Pan My Smart Phone? Definitely!


One thing I can’t do with my DSLR is take panoramic shots. I like them for their more encompassing record of what I saw, a way to capture the surroundings more than a single image can. Using a wide angle lens may not always be the solution; an interesting background tends to recede more the wider the focal length becomes.

Daffodils, Skagit Valley, Washington

Corvette club, Fresno, California

lyttleton

Lyttleton, South Island, New Zealand

whitney1

Alabama Hills (foreground), Mount Whitney (background), Lone Pine, California

Without a tripod I take a series of partially overlapping handheld shots, sometimes as many as a dozen depending on the subject, with the camera controls set to a constant EV value. I do post-processing with image-editing software. The steps are a bit involved.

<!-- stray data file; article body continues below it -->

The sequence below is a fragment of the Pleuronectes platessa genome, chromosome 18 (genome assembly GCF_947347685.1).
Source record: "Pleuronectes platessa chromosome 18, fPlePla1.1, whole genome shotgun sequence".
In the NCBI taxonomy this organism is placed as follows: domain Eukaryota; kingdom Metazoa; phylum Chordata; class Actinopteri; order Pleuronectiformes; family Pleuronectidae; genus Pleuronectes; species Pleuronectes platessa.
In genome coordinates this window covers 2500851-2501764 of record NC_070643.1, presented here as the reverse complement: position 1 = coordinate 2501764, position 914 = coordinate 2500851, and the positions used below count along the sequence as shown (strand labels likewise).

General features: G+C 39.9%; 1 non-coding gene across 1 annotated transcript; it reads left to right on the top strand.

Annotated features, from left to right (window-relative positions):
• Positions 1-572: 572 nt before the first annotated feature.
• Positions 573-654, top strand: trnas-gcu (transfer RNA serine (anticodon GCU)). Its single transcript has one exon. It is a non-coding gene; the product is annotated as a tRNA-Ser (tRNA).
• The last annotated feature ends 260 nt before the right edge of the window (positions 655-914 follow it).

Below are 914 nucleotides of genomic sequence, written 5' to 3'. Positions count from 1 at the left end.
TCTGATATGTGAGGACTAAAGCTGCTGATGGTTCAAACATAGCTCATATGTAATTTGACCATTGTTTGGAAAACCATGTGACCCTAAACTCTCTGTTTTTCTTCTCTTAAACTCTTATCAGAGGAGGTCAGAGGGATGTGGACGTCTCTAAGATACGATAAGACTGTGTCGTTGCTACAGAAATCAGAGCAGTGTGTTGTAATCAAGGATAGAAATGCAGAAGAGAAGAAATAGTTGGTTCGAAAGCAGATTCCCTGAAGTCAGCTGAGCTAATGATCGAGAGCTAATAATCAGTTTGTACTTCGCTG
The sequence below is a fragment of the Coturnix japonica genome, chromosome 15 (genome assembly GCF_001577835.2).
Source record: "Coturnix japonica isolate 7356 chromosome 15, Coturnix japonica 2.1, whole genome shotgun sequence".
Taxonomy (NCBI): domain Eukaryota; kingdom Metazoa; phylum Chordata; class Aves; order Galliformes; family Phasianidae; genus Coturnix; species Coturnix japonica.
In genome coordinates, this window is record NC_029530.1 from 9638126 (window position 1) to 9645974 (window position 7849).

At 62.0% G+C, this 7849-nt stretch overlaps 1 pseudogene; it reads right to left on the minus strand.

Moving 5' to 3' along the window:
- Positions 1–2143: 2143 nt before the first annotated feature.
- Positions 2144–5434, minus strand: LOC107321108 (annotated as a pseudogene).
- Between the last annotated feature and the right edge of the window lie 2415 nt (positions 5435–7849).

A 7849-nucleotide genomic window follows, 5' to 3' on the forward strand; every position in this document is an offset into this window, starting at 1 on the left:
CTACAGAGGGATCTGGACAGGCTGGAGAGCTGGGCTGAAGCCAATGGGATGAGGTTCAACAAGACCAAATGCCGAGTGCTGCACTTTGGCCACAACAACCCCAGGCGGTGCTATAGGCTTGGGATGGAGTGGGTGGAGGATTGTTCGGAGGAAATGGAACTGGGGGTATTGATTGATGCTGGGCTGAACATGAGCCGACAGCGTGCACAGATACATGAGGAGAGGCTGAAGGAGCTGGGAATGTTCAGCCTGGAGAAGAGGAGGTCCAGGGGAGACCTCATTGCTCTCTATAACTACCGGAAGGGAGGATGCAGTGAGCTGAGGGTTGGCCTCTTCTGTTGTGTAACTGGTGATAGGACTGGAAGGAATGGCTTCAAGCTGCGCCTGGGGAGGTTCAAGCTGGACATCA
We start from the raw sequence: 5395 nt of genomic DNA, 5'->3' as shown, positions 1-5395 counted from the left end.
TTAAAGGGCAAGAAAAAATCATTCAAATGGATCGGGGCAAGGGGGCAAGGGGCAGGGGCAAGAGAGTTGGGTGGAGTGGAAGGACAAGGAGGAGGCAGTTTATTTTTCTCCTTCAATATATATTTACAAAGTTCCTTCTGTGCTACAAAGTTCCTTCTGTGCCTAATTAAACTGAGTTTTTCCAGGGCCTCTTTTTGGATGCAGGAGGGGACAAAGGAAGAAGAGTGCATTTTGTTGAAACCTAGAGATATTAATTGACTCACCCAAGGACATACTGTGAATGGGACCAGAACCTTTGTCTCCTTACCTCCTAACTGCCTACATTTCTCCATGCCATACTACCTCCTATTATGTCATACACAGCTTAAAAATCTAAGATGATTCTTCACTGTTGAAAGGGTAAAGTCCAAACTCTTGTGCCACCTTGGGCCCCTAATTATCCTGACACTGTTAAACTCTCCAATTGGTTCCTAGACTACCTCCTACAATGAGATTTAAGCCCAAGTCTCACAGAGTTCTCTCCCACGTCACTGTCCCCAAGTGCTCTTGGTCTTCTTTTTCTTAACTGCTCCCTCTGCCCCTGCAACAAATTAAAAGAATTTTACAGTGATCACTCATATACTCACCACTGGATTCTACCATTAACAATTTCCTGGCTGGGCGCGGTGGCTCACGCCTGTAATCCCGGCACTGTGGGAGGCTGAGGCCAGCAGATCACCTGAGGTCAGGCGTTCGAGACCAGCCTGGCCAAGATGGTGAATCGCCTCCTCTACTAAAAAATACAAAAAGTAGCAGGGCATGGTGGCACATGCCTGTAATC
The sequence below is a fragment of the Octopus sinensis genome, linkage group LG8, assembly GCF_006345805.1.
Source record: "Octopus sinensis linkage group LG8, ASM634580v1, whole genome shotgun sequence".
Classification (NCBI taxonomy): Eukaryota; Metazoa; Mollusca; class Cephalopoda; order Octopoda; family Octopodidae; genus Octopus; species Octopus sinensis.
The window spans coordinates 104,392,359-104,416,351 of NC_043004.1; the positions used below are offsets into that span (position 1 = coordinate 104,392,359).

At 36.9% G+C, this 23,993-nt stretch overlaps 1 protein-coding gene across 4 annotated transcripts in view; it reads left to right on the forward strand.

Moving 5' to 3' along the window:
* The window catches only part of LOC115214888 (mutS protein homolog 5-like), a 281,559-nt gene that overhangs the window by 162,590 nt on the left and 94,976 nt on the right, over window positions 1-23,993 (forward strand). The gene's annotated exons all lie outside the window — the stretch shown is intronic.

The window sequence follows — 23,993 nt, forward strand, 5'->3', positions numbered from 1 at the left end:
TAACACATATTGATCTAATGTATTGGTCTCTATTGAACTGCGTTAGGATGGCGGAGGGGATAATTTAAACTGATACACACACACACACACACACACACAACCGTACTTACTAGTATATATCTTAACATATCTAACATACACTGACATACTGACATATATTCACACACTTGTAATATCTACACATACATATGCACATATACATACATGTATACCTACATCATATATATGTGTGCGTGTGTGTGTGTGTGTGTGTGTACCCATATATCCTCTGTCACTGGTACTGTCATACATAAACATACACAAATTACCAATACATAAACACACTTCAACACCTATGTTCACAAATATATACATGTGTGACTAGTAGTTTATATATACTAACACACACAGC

It’s therefore a huge convenience that smart phones can do the work for you. For those unfamiliar with how this works, select the panorama function in the camera settings, then sweep the phone in a steady arc (horizontally or vertically) until done. It’s basically doing what I do with the DSLR except that it uses built-in intelligent software to create a composite. In my previous post, I indicated that I inherited an iPhone 6s, so I took this test shot.

Sammamish State Park, Issaquah, Washington

Despite some cylindrical distortion (not unusual for panos even with DSLRs), I was happy with the result. No extra work on my part. Life just got less complicated.

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